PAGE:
The foot-and-mouth disease is damaging its livestock industry and affecting market price stability.
According to data from the National FMD Task Force, more than 20 provinces in Indonesia are hit by the foot-and-mouth disease.
The disease is one of the world’s worst animal plagues, with more than 460,000 livestock animals infected and more than 4,700 related animal deaths.
The Southeast Asian country had been free of FMD since 1986, a status recognised internationally by the World Organisation for Animal Health in 1990, but it re-emerged with first cases confirmed in the province of East Java in April.
Indonesia’s neighboring countries, including Australia and New Zealand, were concerned and imposed travel restrictions on their citizens since the FMD can spread by mechanical transfer via fomites apart from by direct contact with animals, animal products, as well as by the airborne route.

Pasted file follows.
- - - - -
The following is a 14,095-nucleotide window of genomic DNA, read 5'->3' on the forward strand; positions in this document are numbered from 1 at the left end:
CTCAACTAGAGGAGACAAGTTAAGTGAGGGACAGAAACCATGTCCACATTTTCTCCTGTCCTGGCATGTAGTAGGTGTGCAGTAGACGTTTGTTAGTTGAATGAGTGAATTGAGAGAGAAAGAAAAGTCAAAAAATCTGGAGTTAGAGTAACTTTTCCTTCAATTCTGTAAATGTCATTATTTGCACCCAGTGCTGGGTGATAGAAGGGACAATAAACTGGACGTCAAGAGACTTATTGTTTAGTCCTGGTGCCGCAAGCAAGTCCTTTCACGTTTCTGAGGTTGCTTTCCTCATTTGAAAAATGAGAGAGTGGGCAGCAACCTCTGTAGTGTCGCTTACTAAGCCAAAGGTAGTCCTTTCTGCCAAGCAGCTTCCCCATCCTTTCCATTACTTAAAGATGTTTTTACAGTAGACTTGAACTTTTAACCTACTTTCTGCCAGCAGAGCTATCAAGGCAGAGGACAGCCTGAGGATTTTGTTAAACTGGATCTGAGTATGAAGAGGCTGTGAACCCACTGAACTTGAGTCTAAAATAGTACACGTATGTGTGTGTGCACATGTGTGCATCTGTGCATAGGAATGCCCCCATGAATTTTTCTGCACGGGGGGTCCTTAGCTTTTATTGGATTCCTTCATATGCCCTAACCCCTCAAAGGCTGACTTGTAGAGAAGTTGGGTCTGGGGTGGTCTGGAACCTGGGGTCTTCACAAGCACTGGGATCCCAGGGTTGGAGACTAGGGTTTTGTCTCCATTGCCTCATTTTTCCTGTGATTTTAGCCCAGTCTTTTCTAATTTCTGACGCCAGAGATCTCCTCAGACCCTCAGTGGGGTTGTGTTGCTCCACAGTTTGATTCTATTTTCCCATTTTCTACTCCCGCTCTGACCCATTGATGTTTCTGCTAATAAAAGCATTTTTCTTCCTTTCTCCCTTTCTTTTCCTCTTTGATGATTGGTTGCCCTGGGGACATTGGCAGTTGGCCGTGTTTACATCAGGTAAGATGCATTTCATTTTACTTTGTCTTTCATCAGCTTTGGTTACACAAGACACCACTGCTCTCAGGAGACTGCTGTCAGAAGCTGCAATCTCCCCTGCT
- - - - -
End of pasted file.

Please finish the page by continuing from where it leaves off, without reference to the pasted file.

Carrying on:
At present, Indonesia is trying to reduce the spread of the viral disease by temporarily providing impacted livestock farmers with imported vaccines, medicines, antibiotics and veterinary consultation service.
This is while developing its own FMD vaccine whose initial massive production is expected in September.
The Task Force chief Suharyanto said on Thursday that the government had demanded the local veterinary vaccine producer Pusvetma to produce 35.3 million doses by the end of next year.
“We think this will fulfill the domestic demand,” said Suharyanto, who like many Indonesians uses one name only.
Earlier, head of the Veterinary Farma Center (Pusvetma) Edy Budi Susila said the development of the vaccine had entered the purification stage, and that Pusvetma was expected to produce 200,000 doses when the vaccine was launched.
He expressed optimism that Pusvetma will be able to produce one million doses by the end of this year and is ready to cooperate with private vaccine producers in a bid to boost the output.